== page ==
Still, the question remains: What “qualifies” someone to play Grateful Dead music, or play lead guitar in a Grateful Dead reunion band? Sallo adamantly prefers someone like John Kadlecik, who faithfully played the part of Garcia — replicating him in both music and even appearance — in Dark Star Orchestra for over a decade.
To many, the “truest Grateful Dead experience” doesn’t involve copying the band’s music verbatim, but being influenced by it as well as improvising and evolving. Sonic Youth, for instance, included a guitarist (Lee Ranaldo) who took his time as a Deadhead and paid tribute by encouraging his band to improvise as a group, meld songs together in concert and generally take risks on stage. That might be a more fitting tribute to Jerry Garcia than studying and repeating his solos from Live/Dead.
“Some of my favorite Grateful Dead shows have been by Bill Frisell,” Lambert half jokes. “Anybody who’s playing music fearlessly and defying musical expectations, I’m happy calling a Grateful Dead tribute band.”
As for the accusations of GDTS engaging in shady business, Lambert was incredulous.
“That is spectacularly ill-informed. [Sallo] is completely talking out of his ass. The fact that [GDTS] gets tickets for events like this at all is the result of incredible vigilance on the band’s part. The Grateful Dead pioneered standing up to Ticketmaster and saying to the promoter, ‘GDTS is getting half the tickets.’ When the Grateful Dead ended, those arrangements ended. Now, the percentages have been smaller, but for this event, they took the hard line of getting GDTS as many tickets as they possibly could, [including] the overwhelming majority of the best seats.”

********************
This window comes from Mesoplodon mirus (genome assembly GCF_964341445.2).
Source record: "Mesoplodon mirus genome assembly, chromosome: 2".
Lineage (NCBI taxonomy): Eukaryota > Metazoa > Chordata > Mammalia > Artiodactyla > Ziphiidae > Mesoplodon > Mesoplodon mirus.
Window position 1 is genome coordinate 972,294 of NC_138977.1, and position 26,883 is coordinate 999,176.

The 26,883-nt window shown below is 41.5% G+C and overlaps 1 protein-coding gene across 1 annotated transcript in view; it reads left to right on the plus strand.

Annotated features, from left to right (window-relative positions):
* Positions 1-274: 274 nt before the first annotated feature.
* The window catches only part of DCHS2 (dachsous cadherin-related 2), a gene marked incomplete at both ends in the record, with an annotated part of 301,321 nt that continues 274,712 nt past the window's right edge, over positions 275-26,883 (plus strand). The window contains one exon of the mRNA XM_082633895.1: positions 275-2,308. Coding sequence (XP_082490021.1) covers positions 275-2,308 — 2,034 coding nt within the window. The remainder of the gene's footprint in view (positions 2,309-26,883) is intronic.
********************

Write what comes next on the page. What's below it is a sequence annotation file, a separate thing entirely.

“So [Sallo] had the numbers wrong about what the percentages were, and there was not a bit of research done.”
Lambert says that Fare Thee Well excites him as a launchpad from which the remaining members of the Grateful Dead can, well, do new shit.
“My feeling about the Chicago thing,” he says, “is that once that’s over, it will free them from that burden of expectation — that ‘When’s the next tour?’ thing. They’re gonna diverge into really interesting things, with really interesting combinations of people. They’ve all got interesting projects that they’re really happy with. So this is not an occasion of mourning for me.”
And perhaps that’s “the truest Grateful Dead experience” — to keep evolving, as the band did so successfully and so rapidly in its first decade or so, before Garcia fell deep into narcotics and the band’s music fell deep into ossification. Maybe the point is that the surviving members of the Grateful Dead have the right to do whatever the heck they please, and that includes not only choosing who they want to play with, but also choosing to never play Grateful Dead music together again.